What about Federer? How many does he think he'll finish with?
"I don't know," he said, shaking his head. "I really don't know. I mean, I hope more than Pete."
The two have grown friendly, and after the ATP's year-end tournament in Shanghai this November there will be three exhibitions between Federer and Sampras in the Far East. To be followed, Federer said, by a March 10, 2008 exhibition at Madison Square Garden in New York.
"I think Sampras and Federer have this thing in common," Djokovic said. "They are very similar in that they are mentally very strong in the important moments; they always play their best. They're ice-cold faces, just going for the shot.
"That's why they're [the] two best players ever for me."
Federer, clearly, is growing more comfortable in his role of tennis' leading man.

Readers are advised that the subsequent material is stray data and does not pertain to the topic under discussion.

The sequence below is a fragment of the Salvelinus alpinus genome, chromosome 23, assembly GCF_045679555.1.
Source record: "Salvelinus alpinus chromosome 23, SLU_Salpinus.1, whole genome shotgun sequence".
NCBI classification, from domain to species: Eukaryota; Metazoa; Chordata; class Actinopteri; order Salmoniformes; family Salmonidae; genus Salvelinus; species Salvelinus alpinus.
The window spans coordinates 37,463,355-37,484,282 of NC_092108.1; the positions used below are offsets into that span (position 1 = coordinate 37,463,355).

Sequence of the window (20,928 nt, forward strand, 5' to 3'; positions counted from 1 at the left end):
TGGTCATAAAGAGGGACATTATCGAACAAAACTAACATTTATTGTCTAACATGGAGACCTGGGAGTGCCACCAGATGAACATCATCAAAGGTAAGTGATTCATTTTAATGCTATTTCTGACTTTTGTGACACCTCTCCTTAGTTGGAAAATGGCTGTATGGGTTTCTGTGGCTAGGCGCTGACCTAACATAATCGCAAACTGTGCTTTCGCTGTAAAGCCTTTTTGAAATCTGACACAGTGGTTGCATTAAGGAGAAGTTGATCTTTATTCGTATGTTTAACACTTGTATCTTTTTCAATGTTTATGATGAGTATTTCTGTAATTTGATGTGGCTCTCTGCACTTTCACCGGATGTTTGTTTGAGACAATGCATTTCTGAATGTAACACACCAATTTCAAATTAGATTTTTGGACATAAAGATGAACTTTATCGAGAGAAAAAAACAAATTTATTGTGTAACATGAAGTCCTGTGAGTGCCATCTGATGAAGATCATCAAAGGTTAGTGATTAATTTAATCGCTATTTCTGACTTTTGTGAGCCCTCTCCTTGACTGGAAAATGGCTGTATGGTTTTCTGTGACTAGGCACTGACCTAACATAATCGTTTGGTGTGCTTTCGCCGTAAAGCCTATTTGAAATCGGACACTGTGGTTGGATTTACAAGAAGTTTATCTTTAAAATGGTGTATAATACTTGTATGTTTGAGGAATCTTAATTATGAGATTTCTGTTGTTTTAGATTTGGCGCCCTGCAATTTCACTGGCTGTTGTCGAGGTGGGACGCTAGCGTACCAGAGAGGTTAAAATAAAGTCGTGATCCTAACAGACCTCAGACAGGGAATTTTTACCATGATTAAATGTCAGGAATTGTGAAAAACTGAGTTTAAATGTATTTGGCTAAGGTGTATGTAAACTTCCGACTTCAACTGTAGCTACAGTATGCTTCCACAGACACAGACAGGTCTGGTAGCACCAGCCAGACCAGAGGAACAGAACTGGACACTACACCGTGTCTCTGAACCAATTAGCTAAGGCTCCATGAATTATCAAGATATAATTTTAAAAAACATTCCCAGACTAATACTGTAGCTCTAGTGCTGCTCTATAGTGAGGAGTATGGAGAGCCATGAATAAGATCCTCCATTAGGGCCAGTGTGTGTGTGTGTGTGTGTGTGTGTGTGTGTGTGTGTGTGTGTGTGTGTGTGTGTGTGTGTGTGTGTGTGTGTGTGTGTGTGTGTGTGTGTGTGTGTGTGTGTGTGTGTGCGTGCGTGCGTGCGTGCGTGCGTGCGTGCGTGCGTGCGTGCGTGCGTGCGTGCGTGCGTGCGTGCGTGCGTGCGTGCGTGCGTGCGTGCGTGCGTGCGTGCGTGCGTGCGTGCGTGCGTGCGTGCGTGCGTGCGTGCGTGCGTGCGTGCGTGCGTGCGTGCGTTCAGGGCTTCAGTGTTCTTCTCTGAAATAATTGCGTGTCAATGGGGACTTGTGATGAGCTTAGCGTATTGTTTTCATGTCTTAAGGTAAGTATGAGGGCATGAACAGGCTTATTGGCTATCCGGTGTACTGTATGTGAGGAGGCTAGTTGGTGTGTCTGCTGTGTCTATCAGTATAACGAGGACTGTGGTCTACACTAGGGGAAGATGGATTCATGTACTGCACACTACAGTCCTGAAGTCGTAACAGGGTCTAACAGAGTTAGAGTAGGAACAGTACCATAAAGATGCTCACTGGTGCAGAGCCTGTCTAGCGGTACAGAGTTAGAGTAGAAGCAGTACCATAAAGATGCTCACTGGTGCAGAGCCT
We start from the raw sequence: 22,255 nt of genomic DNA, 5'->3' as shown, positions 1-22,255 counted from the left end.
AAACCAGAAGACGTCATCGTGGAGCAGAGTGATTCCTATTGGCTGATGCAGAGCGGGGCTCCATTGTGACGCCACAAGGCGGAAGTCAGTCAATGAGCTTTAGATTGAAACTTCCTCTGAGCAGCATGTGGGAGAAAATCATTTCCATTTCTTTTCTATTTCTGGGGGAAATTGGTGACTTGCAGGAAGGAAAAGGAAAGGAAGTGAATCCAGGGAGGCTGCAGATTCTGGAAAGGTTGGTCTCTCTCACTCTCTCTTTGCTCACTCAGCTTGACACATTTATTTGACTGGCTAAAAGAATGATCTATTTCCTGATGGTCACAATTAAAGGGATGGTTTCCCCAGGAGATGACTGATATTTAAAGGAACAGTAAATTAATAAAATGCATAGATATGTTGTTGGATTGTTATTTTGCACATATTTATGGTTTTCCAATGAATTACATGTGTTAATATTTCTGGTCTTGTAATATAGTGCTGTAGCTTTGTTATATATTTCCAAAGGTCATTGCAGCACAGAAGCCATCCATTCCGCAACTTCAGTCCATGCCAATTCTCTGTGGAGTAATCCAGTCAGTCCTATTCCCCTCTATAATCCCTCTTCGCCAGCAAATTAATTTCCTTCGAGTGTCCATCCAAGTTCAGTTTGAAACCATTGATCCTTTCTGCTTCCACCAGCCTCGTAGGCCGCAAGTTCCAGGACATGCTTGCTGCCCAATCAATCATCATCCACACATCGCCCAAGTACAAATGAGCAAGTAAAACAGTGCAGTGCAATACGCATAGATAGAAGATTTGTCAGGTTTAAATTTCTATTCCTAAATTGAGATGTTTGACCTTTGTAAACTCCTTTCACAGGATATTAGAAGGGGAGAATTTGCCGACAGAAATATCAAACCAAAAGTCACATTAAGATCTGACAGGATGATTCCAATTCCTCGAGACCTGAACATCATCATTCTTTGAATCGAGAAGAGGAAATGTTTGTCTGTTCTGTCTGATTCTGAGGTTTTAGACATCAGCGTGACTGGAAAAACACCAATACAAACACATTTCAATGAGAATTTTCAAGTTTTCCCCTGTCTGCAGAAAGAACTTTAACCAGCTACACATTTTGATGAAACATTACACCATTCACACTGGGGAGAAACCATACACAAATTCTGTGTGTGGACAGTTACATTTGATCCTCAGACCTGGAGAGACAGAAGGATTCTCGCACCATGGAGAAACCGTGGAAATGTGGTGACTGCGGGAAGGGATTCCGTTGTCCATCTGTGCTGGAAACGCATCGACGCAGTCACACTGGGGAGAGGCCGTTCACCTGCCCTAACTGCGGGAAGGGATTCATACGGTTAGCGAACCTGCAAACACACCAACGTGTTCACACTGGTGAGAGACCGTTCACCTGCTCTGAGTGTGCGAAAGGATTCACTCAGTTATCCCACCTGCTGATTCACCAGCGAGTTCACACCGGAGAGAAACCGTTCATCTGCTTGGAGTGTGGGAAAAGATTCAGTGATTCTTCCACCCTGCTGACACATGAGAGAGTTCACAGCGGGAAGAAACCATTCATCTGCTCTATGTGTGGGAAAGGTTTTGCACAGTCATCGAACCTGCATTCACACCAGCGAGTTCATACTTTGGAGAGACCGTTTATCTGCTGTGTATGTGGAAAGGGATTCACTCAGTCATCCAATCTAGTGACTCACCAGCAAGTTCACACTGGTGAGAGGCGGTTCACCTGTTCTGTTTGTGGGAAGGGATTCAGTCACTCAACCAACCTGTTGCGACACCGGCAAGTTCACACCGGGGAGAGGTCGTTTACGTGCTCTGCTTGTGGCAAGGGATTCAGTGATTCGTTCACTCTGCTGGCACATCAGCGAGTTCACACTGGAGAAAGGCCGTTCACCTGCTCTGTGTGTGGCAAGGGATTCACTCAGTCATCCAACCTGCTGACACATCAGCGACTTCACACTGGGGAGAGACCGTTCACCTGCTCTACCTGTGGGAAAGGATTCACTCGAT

An hour before the late-afternoon match, seven-time Grand Slam titlist John McEnroe walked through the locker room and was stunned to see Federer wearing his all-black evening outfit.
"Are you serious?" asked McEnroe, aware that black tends to make the sun feel even hotter.
Federer smiled and nodded.
"Very gutsy," McEnroe said.
Bring the heat, Darth Federer seemed to be saying; I am not afraid to be the villain.
"I thought all-black is kind of a cool thing," Federer said. "I can only pull it off in New York."
There was a decided edge to Federer in his postmatch press conference. He talked some subtle, high-end trash (see his first quote above) -- and even though he was smiling, he seemed quite serious.
Federer was asked if Djokovic, ranked No. 3, might be ready to take No. 2 from Nadal.
"It's getting closer," Federer said. "It probably depends on who finishes better at the end of the year. No. 2, No. 3 doesn't matter much.
"It's No. 1 that matters. That's how it goes."
Greg Garber is a senior writer for ESPN.com.